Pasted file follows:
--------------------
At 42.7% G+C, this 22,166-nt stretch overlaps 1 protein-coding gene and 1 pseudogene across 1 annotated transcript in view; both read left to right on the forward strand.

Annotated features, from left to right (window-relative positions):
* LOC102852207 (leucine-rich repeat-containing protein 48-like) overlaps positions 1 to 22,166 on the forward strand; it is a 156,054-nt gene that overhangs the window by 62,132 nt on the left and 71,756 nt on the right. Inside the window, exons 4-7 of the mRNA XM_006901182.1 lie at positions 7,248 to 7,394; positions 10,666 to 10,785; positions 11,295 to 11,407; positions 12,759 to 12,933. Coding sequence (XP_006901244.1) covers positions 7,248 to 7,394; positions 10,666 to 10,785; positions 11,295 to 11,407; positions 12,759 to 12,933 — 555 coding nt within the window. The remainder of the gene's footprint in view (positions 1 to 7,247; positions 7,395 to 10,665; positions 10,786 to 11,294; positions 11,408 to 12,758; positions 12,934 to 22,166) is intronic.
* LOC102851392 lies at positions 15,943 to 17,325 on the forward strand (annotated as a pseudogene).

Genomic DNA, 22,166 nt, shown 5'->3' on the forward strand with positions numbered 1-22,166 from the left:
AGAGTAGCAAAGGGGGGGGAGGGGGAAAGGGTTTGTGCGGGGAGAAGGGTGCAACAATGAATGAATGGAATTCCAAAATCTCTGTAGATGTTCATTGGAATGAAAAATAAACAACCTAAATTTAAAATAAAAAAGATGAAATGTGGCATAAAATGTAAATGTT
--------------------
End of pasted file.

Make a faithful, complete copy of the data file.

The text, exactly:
At 42.7% G+C, this 22,166-nt stretch overlaps 1 protein-coding gene and 1 pseudogene across 1 annotated transcript in view; both read left to right on the forward strand.

Annotated features, from left to right (window-relative positions):
* LOC102852207 (leucine-rich repeat-containing protein 48-like) overlaps positions 1 to 22,166 on the forward strand; it is a 156,054-nt gene that overhangs the window by 62,132 nt on the left and 71,756 nt on the right. Inside the window, exons 4-7 of the mRNA XM_006901182.1 lie at positions 7,248 to 7,394; positions 10,666 to 10,785; positions 11,295 to 11,407; positions 12,759 to 12,933. Coding sequence (XP_006901244.1) covers positions 7,248 to 7,394; positions 10,666 to 10,785; positions 11,295 to 11,407; positions 12,759 to 12,933 — 555 coding nt within the window. The remainder of the gene's footprint in view (positions 1 to 7,247; positions 7,395 to 10,665; positions 10,786 to 11,294; positions 11,408 to 12,758; positions 12,934 to 22,166) is intronic.
* LOC102851392 lies at positions 15,943 to 17,325 on the forward strand (annotated as a pseudogene).

Genomic DNA, 22,166 nt, shown 5'->3' on the forward strand with positions numbered 1-22,166 from the left:
AGAGTAGCAAAGGGGGGGGAGGGGGAAAGGGTTTGTGCGGGGAGAAGGGTGCAACAATGAATGAATGGAATTCCAAAATCTCTGTAGATGTTCATTGGAATGAAAAATAAACAACCTAAATTTAAAATAAAAAAGATGAAATGTGGCATAAAATGTAAATGTT